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Old 07-14-2008, 10:35 AM   #14
Elliot Fuller
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Join Date: Sep 2007
Location: Phoenix  AZ
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Re: physiology of energy pathways and implications

Originally Posted by Christin Street View Post
You are a wealth of knowledge, Steven, but I stopped listening to you because of your condescending, all-knowing tone. I'm just being perfectly honest with you. Without being asked, you assumed the role of Moderator countless times. Good luck to you and thanks for the help.
To his credit, these are open boards where people ask open questions. This is the only time I've seen Steven "preach" without being asked, and after over a year here, it's one of the most interesting reads I've come across. Also to his credit, he is a somewhat community-made authority on many subjects that have been covered; not because he wants to be, but because he has the knowledge to be.

Call that being a Moderator if you like, but as far as I'm concerned, he's just very well informed. Correcting someone on his/her logic or post is not Moderating, provided that he's actually correct; and 90% of the time he is -- 10% margin of error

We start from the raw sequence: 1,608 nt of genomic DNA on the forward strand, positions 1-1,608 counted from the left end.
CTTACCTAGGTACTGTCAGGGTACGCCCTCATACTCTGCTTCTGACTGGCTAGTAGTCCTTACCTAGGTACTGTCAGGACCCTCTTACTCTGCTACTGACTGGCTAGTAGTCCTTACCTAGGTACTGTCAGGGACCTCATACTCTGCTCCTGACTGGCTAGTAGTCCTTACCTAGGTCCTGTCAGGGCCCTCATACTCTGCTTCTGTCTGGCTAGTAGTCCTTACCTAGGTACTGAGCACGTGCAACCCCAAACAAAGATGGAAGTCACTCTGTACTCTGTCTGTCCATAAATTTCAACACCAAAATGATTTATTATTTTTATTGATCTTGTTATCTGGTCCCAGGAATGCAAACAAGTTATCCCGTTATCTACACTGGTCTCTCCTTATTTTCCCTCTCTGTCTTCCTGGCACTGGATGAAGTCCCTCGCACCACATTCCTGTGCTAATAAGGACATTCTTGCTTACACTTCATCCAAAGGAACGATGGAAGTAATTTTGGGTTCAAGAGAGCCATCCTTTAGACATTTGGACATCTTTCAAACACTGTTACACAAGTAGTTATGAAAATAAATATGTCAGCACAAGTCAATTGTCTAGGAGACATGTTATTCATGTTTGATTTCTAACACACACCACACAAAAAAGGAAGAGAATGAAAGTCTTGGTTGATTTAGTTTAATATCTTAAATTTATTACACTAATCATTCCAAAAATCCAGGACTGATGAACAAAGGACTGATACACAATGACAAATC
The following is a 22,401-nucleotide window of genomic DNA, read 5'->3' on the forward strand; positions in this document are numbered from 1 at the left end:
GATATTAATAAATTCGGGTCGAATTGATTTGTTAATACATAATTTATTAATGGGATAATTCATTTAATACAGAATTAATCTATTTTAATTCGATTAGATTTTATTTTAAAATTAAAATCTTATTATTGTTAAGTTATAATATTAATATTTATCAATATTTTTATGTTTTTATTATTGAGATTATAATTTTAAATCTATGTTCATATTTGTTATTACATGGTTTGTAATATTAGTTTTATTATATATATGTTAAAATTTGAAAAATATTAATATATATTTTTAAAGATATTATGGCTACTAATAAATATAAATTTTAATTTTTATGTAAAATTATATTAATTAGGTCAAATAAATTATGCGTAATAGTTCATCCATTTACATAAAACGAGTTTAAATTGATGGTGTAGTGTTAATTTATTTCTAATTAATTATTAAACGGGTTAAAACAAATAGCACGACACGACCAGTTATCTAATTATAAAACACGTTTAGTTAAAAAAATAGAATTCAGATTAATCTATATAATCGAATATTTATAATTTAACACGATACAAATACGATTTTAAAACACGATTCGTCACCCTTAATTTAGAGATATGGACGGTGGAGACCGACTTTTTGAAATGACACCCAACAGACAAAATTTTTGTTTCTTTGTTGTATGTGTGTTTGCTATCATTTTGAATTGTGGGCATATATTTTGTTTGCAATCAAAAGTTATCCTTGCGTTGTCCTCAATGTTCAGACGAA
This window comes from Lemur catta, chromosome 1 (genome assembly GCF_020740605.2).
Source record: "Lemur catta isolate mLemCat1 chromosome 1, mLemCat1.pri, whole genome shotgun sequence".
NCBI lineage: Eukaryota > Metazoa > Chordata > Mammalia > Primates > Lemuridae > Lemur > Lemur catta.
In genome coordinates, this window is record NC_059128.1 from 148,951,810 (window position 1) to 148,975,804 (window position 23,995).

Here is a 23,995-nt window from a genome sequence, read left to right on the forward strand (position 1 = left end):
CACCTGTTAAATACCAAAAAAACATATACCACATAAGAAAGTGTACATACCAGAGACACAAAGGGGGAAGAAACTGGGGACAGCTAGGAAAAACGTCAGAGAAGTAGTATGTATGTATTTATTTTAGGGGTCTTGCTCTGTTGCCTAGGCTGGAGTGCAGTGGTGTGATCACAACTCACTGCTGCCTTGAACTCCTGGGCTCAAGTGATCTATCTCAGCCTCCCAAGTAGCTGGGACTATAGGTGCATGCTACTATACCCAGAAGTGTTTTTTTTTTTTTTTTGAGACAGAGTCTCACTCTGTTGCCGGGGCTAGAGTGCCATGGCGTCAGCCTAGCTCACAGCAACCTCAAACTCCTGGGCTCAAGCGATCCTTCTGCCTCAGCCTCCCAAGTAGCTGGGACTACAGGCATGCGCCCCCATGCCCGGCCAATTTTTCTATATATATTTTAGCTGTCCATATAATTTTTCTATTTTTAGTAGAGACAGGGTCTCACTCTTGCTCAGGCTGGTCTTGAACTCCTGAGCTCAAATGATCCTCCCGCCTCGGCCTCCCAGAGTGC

If you shut out everyone with a "condescending tone," odds are you wouldn't have nearly the amount of general knowledge that you do. While Coach G. and the affiliates, and the trainers, get paid to answer the same questions over and over and over and over again, the folks in the know on these boards (like Steven) do it for free, and without much thanks. So... I dunno. Your choice to tune it out, I guess... more knowledge for the rest of us

Edit: George, I gotta disagree with you on that one, too *gasp* I'm not a pilot, so obviously what I say has a lot less credibility, and I say it mostly for argument's sake. But when the "machine" is not a plane, but your own body, I think the knowledge of its inner workings are even more important. Yes, it's ok to not know how the lymphatic system works -- as long as it works. But what if something goes wrong or you spring a leak? It's important to recognize the symptoms of failure, the symptoms of progress, and the potential underlying causes of those symptoms in order to better understand what can be done to either avoid or obtain those results.

We can't always turn to the CrossFit injuries boards looking for answers (as much as I'd like to, heh) when something isn't working the way it should be.

As far as flying planes goes, you may be right in that respect. But as far as CrossFit and performance and the human body go, in my eyes it's a little different.
The key to victory is discipline, and that means a well made bed.

Last edited by Elliot Fuller : 07-14-2008 at 10:39 AM.
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